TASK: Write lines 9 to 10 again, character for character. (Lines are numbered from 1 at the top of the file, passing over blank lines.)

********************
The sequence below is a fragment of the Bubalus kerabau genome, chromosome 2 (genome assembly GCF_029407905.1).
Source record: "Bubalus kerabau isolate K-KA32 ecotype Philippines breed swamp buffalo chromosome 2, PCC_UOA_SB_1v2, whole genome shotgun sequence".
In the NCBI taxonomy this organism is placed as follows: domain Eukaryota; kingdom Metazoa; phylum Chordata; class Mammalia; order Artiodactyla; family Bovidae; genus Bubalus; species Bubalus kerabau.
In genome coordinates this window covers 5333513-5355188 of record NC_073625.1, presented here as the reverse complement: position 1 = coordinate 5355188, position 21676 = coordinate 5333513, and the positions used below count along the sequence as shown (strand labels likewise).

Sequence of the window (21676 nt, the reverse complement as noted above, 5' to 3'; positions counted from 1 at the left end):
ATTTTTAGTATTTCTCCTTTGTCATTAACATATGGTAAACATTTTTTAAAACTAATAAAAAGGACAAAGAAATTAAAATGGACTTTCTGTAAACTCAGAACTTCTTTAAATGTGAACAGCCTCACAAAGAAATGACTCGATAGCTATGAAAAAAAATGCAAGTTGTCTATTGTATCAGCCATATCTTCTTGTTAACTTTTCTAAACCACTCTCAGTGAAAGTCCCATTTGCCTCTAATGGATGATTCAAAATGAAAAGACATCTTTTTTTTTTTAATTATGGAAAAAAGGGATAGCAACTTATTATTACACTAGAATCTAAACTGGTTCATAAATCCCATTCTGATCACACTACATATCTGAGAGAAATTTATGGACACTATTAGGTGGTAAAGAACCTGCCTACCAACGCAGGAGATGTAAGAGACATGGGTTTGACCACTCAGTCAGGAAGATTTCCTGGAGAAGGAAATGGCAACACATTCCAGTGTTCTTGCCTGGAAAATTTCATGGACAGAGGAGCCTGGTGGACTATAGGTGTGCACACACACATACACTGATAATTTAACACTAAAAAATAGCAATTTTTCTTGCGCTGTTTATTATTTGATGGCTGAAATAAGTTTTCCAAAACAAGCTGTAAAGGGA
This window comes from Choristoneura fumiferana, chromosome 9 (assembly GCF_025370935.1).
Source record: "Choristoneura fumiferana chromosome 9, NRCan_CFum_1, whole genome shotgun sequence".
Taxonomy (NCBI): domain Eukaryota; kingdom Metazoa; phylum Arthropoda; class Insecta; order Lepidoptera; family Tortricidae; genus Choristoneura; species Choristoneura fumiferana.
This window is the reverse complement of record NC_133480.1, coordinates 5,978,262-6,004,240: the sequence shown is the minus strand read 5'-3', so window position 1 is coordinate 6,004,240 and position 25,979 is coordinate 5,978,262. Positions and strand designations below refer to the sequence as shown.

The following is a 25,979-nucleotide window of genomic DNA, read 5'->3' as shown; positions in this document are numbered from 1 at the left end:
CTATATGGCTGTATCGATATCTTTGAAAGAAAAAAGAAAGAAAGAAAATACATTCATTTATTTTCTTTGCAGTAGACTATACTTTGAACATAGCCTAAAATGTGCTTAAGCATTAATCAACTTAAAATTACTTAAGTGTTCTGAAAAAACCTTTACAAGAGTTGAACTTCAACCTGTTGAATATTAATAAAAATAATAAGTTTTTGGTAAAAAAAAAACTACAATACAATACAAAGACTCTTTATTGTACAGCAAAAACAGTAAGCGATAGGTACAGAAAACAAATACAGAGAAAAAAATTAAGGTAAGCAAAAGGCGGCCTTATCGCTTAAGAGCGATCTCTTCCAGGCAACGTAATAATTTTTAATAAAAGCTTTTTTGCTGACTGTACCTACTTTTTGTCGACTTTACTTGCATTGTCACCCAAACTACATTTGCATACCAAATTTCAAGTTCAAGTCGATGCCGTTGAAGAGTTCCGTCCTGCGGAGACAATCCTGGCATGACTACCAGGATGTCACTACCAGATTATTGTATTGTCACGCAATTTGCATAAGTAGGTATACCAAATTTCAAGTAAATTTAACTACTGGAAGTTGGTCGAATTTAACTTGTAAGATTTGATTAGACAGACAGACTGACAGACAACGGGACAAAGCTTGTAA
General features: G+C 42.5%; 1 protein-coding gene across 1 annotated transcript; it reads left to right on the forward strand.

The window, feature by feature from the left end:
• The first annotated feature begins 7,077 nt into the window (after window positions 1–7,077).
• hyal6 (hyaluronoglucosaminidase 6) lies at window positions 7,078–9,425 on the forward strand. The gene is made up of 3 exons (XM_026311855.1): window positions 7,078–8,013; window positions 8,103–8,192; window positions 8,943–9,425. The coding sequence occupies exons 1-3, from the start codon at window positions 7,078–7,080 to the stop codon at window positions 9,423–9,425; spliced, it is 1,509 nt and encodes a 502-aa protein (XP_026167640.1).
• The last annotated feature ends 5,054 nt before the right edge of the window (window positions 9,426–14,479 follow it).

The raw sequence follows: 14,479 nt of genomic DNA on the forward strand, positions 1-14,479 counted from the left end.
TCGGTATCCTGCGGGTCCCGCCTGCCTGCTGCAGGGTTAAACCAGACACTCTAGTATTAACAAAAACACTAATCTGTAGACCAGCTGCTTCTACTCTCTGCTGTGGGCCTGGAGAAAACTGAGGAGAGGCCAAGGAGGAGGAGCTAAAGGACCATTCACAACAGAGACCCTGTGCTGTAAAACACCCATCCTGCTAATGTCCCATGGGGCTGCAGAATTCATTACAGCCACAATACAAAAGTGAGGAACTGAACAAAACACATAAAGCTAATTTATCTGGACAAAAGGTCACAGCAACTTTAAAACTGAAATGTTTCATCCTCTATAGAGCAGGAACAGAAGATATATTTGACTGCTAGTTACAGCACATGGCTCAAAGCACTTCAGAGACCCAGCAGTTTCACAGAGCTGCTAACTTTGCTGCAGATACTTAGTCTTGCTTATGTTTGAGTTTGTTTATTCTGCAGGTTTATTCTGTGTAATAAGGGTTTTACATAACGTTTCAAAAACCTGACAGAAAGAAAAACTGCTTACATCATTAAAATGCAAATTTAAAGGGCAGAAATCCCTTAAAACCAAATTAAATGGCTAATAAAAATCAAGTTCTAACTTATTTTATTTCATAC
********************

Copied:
Taxonomy (NCBI): domain Eukaryota; kingdom Metazoa; phylum Arthropoda; class Insecta; order Lepidoptera; family Tortricidae; genus Choristoneura; species Choristoneura fumiferana.
This window is the reverse complement of record NC_133480.1, coordinates 5,978,262-6,004,240: the sequence shown is the minus strand read 5'-3', so window position 1 is coordinate 6,004,240 and position 25,979 is coordinate 5,978,262. Positions and strand designations below refer to the sequence as shown.